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While working with a piezoelectric element, I noticed some high frequency oscillations at 6kHz. I can't figure out why the piezo element has a resonant frequency. This is unlikely to be noise as there are setups that mention the self resonant frequency of the piezoelectric element. Where does the resonance come from? I'm guessing that it's the internal mechanical resonance?

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  • $\begingroup$ Yes it is a vibrational mode. In a rod it would depend on the speed of sound in the material and length. In other shapes it would depend on stiffness and mass. $\endgroup$ – Pieter Jan 26 '18 at 10:50
  • $\begingroup$ There should be a lot of information on the subject of piezoelectrics and resonance since (piezoelectric) quartz crystal oscillators are a core component of many clocks and watches. Google "quartz crystal oscillators" for more info. $\endgroup$ – Samuel Weir Jan 26 '18 at 19:07
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Most practical piezoelectric elements in use today are piezoceramics and the physics of these materials have been carefully studied, modeled and engineered to predict how they will behave for use as either sensors or actuators; transducers in general.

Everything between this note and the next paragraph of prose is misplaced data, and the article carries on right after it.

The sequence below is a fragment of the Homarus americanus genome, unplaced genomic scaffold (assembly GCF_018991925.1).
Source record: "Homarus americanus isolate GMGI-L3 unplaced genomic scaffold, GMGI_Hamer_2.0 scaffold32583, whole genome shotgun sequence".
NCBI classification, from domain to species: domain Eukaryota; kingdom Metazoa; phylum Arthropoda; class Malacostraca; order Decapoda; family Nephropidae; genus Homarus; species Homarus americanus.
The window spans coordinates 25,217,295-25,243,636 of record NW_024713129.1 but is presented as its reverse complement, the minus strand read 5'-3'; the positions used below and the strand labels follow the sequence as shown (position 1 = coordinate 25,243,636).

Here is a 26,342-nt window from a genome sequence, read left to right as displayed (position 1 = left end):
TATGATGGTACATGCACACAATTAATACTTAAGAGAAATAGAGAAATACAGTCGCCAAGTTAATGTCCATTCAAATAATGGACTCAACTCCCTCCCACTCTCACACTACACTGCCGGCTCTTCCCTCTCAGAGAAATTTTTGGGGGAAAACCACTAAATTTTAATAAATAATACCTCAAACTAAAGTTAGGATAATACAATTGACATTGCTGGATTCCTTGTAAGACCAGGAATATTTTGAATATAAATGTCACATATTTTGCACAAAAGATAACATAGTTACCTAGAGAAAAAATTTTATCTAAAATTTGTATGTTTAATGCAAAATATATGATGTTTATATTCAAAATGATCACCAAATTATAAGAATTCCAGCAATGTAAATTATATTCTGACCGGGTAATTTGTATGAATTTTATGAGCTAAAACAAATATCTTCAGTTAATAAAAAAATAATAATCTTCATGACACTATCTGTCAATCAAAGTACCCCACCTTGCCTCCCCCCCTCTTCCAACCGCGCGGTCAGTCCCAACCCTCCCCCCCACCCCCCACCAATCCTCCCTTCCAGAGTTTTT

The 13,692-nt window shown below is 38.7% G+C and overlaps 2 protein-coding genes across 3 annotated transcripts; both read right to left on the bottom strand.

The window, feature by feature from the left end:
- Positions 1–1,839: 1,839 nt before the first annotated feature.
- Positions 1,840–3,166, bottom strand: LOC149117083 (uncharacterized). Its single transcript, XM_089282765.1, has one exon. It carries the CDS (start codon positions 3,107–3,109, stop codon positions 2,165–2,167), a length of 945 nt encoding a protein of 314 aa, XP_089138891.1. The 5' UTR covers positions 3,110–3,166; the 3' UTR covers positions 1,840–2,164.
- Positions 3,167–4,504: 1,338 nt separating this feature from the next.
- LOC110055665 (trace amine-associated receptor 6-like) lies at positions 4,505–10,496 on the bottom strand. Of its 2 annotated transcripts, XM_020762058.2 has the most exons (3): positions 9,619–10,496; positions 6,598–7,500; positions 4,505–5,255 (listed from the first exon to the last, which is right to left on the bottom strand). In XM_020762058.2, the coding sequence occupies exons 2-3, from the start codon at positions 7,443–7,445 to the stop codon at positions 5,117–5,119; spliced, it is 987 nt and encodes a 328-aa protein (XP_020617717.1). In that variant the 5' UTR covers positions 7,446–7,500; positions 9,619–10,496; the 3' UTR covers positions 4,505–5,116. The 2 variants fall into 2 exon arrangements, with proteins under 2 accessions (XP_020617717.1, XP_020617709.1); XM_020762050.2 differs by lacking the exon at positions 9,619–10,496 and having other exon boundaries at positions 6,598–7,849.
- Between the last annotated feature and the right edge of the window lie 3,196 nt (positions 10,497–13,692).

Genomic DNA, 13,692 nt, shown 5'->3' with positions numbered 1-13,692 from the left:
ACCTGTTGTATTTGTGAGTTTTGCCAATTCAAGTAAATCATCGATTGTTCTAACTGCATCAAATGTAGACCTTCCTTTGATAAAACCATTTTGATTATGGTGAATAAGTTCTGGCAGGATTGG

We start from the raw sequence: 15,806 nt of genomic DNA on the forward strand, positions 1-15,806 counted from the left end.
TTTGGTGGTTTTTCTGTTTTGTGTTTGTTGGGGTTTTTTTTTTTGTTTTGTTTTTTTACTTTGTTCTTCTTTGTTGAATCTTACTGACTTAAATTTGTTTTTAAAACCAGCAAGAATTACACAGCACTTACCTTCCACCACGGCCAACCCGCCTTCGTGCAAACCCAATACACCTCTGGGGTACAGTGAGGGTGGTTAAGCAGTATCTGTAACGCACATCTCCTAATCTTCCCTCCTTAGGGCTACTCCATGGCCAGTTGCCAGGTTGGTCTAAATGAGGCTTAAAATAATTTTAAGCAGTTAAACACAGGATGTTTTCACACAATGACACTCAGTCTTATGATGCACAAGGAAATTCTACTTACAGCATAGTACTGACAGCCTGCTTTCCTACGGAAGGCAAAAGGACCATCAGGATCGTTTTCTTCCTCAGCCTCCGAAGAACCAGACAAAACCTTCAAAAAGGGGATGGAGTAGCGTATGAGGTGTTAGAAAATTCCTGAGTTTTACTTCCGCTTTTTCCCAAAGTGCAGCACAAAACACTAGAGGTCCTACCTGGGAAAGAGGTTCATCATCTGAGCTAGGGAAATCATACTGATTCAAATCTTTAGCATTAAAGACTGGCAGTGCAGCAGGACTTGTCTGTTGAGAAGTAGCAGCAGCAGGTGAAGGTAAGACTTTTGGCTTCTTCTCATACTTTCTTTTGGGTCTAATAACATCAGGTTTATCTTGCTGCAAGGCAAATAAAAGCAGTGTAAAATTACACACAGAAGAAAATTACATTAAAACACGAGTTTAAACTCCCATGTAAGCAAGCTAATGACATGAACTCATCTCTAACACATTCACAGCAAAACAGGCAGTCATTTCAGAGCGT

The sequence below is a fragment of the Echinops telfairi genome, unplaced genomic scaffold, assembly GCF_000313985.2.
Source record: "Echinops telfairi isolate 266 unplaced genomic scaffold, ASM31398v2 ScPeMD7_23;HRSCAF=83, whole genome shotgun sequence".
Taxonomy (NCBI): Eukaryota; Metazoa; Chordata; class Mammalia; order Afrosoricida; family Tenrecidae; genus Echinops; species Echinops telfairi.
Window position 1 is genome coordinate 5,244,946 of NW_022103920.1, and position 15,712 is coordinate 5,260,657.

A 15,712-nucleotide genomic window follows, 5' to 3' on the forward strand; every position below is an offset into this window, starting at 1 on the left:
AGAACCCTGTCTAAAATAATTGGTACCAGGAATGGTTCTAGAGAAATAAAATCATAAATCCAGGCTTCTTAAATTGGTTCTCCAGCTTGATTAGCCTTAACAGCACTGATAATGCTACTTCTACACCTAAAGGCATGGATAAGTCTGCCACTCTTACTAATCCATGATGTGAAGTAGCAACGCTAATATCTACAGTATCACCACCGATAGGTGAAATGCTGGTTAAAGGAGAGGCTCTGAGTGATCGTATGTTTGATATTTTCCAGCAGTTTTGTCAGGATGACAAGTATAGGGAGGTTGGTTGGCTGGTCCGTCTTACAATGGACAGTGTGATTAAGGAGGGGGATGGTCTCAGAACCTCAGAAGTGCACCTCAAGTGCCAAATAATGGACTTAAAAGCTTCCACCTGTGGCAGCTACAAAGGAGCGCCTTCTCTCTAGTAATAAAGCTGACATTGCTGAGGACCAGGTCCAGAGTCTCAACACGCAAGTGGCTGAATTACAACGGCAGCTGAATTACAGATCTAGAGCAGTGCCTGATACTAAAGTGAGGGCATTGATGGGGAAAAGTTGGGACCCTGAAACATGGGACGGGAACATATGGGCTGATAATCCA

American PiezoCeramics (APC) has been thoughtful enough to post on their website a summary modes of piezoceramics elements. If you link to that page you'll see that indeed there are multiple modes to consider that depend on the shape and dimensions of the element as well as the particular material.

The frequency you are seeing is probably a mode (resonance) being excited across another dimension in the element. You should be able to use the chart to explain the 6kHz. If I recall there are 'tricks' you can employ like mounting the element in epoxy that can isolate the specific mode you are trying to excite and attenuate others.

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